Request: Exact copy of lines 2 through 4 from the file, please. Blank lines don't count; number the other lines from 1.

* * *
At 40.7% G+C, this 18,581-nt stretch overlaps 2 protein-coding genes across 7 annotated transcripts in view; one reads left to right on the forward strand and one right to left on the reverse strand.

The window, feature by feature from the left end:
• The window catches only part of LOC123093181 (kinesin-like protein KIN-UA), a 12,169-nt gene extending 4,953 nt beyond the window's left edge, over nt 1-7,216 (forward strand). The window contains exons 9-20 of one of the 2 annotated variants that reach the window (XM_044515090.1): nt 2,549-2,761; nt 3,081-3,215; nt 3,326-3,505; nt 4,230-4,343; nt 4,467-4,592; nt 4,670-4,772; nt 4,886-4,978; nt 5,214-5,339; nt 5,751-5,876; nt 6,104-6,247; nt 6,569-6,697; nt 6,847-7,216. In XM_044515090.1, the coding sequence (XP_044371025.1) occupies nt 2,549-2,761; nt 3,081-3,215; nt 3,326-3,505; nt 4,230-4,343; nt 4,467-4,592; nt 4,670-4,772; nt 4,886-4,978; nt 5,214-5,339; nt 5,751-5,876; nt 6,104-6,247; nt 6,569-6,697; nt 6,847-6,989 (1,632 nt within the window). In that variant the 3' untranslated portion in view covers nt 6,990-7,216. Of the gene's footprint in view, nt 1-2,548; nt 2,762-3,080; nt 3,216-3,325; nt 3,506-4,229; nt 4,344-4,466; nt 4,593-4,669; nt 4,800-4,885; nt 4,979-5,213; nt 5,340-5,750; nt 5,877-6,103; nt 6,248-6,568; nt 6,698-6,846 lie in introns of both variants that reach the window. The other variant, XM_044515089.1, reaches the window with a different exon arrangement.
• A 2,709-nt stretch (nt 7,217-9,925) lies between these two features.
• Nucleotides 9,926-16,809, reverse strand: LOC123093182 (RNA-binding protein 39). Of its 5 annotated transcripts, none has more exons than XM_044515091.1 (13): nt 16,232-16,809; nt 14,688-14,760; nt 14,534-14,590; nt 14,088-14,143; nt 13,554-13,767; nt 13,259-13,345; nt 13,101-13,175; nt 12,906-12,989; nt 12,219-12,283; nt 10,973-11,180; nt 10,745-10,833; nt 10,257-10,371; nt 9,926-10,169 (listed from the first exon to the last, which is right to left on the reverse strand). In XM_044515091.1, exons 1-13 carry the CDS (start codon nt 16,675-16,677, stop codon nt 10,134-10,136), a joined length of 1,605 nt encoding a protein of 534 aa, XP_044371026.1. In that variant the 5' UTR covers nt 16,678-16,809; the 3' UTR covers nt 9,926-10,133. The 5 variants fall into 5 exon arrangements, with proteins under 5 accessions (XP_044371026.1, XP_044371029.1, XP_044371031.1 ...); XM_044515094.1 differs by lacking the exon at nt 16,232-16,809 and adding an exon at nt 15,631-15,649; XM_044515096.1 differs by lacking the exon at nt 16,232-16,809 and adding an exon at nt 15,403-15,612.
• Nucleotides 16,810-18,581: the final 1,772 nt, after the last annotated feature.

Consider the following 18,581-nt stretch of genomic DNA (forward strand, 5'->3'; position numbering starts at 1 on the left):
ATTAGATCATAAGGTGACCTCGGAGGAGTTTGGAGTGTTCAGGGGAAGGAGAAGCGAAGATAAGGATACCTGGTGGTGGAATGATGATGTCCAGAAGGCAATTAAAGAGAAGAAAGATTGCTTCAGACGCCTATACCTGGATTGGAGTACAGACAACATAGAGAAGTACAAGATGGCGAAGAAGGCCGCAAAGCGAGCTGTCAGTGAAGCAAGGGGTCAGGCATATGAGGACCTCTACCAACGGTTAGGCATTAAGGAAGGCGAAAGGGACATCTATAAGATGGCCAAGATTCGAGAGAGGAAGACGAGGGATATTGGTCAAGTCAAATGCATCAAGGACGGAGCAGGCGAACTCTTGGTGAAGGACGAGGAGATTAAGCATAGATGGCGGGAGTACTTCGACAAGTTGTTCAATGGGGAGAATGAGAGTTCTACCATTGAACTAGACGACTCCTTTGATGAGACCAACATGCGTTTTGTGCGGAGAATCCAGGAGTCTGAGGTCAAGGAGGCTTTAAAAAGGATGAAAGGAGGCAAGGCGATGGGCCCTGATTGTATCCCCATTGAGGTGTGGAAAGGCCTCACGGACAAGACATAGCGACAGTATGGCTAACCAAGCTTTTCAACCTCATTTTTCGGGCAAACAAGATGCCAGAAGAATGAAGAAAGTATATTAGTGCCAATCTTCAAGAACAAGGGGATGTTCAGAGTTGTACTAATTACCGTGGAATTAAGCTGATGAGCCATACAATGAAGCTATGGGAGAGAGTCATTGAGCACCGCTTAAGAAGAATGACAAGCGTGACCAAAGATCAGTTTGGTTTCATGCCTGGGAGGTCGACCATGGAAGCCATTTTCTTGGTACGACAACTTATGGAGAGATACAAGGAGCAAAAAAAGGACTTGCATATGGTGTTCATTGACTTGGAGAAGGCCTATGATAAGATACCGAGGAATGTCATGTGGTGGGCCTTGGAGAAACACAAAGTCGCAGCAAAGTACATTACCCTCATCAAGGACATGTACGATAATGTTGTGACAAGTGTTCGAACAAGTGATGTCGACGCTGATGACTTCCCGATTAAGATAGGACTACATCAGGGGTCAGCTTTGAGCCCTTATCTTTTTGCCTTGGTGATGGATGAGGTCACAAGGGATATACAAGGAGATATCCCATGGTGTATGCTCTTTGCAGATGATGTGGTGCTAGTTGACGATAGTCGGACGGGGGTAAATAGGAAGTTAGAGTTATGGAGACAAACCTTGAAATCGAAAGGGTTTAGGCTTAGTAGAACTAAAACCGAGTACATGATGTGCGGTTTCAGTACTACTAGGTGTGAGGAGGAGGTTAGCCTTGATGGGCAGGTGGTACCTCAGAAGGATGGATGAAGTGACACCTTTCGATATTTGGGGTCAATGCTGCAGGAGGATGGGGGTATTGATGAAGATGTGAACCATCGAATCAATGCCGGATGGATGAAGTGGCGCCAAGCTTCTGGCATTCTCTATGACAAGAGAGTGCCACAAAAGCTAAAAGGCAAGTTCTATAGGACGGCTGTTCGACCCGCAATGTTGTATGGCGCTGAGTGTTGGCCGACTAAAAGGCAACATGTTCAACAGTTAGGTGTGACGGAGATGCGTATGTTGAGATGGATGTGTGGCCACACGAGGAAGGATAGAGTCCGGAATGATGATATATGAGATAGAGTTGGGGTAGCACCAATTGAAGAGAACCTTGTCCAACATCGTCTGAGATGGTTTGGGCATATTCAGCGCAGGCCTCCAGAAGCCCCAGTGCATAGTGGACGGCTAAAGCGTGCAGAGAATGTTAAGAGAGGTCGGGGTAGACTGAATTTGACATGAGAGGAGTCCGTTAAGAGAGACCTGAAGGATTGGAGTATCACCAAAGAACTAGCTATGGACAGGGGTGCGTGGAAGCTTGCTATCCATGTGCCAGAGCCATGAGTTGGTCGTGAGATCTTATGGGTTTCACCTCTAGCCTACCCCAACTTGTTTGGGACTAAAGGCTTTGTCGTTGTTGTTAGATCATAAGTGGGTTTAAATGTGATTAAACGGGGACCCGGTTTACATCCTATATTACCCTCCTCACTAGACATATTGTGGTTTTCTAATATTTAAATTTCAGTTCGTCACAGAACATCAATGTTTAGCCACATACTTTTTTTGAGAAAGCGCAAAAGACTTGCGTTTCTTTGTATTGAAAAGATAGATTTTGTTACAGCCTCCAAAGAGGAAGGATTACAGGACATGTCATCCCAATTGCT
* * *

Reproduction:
The window, feature by feature from the left end:
• The window catches only part of LOC123093181 (kinesin-like protein KIN-UA), a 12,169-nt gene extending 4,953 nt beyond the window's left edge, over nt 1-7,216 (forward strand). The window contains exons 9-20 of one of the 2 annotated variants that reach the window (XM_044515090.1): nt 2,549-2,761; nt 3,081-3,215; nt 3,326-3,505; nt 4,230-4,343; nt 4,467-4,592; nt 4,670-4,772; nt 4,886-4,978; nt 5,214-5,339; nt 5,751-5,876; nt 6,104-6,247; nt 6,569-6,697; nt 6,847-7,216. In XM_044515090.1, the coding sequence (XP_044371025.1) occupies nt 2,549-2,761; nt 3,081-3,215; nt 3,326-3,505; nt 4,230-4,343; nt 4,467-4,592; nt 4,670-4,772; nt 4,886-4,978; nt 5,214-5,339; nt 5,751-5,876; nt 6,104-6,247; nt 6,569-6,697; nt 6,847-6,989 (1,632 nt within the window). In that variant the 3' untranslated portion in view covers nt 6,990-7,216. Of the gene's footprint in view, nt 1-2,548; nt 2,762-3,080; nt 3,216-3,325; nt 3,506-4,229; nt 4,344-4,466; nt 4,593-4,669; nt 4,800-4,885; nt 4,979-5,213; nt 5,340-5,750; nt 5,877-6,103; nt 6,248-6,568; nt 6,698-6,846 lie in introns of both variants that reach the window. The other variant, XM_044515089.1, reaches the window with a different exon arrangement.
• A 2,709-nt stretch (nt 7,217-9,925) lies between these two features.